The fourth reaction I have is an intense curiosity about which of the presidential candidates, if any, would suggest such a solution. John Edwards has a detailed plan that basically builds on the current system. Barack Obama is now under pressure to put forth a plan of his own, but while he’s a brilliant man, he’s new to the whole health care debate and may gravitate toward a more conventional solution.

The one candidate who I suspect really “gets” the VA model is Hillary Clinton. She’s cosponsored bills in the Senate on enhanced electronic medical records and dropped strong hints on the campaign trail that the universal health care plan she’s working on will be very controversial. She’d be taking a political risk if she were to embrace the VA model: the GOP would surely accuse her of advocating creeping socialized medicine. But there would be political benefits, too, especially for her. Imagine the hawkish senator visiting vets at VA facilities in every swing state, telling the story of the agency’s turnaround under the previous Democratic administration, and proclaiming the agency to be a homegrown, red-white-and-blue solution to America’s most intractable care problem. While she’s at it, she could propose that veterans on Medicare be allowed to use their entitlement for VA care. Such an idea would delight veterans’ groups, and save the taxpayers money, too.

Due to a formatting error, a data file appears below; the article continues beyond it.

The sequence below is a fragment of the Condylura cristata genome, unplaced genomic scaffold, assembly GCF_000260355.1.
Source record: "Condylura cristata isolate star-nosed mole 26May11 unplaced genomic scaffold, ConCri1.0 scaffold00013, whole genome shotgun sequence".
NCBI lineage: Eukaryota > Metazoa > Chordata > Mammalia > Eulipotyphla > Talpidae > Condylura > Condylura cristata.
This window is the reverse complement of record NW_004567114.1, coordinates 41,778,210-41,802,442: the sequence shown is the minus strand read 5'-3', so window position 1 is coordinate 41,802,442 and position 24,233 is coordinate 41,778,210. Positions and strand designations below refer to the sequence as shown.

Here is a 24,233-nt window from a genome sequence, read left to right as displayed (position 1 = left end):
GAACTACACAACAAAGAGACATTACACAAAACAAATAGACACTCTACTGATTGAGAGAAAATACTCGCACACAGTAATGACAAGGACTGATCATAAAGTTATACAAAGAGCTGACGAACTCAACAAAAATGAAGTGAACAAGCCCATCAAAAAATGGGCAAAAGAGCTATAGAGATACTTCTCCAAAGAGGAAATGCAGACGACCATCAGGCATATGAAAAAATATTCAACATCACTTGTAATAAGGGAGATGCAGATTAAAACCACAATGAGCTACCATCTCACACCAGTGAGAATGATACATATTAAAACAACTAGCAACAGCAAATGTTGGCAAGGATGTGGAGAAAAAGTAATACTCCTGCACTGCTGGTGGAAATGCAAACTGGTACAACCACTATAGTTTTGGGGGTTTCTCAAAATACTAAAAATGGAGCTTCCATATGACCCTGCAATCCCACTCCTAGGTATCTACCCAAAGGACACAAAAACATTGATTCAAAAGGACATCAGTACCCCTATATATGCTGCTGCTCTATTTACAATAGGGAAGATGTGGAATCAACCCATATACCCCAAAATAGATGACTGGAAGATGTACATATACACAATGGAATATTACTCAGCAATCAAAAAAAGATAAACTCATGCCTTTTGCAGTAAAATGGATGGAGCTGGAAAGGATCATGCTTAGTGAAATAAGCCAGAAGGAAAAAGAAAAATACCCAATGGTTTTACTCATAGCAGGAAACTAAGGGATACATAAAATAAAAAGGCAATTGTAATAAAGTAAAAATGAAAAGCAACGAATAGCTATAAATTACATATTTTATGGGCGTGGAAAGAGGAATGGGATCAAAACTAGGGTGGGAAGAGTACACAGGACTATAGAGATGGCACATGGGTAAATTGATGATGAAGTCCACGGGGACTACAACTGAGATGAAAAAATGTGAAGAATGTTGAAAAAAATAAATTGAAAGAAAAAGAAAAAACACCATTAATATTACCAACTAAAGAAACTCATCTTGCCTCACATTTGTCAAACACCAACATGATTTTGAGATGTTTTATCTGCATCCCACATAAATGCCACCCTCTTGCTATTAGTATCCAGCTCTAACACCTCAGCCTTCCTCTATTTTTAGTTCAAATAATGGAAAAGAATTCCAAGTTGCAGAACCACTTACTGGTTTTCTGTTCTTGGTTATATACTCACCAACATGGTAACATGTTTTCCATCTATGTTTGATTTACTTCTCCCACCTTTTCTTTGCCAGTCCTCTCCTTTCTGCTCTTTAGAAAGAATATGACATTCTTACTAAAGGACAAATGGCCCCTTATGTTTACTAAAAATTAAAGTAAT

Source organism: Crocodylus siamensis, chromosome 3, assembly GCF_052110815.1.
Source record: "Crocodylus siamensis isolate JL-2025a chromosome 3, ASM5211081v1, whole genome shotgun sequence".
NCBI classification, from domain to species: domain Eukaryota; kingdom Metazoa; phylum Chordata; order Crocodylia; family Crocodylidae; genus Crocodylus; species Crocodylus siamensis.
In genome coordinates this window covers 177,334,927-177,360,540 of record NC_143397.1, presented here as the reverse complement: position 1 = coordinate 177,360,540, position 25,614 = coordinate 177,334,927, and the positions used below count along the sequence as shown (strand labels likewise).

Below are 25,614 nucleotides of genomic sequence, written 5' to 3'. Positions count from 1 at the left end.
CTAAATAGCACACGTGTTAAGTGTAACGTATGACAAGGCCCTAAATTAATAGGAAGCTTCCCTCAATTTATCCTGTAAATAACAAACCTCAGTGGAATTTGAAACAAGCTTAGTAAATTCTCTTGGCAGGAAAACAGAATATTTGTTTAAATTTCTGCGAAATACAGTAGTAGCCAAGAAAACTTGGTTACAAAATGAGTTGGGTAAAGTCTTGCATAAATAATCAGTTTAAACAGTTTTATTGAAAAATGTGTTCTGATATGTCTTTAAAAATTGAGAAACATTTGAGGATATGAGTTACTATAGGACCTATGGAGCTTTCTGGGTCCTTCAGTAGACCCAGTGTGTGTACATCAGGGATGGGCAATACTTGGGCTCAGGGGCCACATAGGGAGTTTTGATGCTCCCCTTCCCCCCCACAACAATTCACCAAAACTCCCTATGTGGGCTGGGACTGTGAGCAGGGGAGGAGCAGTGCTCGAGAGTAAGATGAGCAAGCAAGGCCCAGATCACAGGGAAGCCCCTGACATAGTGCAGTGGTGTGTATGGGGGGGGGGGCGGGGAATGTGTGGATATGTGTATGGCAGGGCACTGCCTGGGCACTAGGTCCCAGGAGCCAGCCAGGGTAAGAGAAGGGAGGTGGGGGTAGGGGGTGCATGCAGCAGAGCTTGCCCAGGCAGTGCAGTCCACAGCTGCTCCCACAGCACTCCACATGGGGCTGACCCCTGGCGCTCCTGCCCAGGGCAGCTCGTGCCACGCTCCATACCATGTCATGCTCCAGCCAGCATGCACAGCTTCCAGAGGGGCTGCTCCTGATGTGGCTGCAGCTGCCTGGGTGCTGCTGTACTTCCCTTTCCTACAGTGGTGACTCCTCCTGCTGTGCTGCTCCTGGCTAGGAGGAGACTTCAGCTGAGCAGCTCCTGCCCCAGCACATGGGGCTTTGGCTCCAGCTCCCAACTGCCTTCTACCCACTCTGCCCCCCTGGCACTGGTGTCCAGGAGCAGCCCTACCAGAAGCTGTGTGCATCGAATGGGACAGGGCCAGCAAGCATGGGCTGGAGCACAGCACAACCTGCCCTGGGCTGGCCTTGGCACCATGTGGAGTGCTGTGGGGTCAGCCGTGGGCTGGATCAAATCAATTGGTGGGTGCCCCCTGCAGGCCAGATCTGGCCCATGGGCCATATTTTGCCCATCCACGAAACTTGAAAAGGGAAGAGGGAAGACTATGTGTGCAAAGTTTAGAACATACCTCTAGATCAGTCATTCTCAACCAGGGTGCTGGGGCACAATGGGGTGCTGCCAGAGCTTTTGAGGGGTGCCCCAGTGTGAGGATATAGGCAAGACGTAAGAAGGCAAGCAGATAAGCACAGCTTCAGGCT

Al Gore would have won decisively in 2000, I think, had he run more on the record of the Clinton/Gore administration. I hope Hillary doesn’t make the same mistake. With the current employer-based system unraveling and the number of uninsured growing, Americans may be ready to believe that the health of the nation requires real national health care.

   

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Paul Glastris is editor in chief of the Washington Monthly.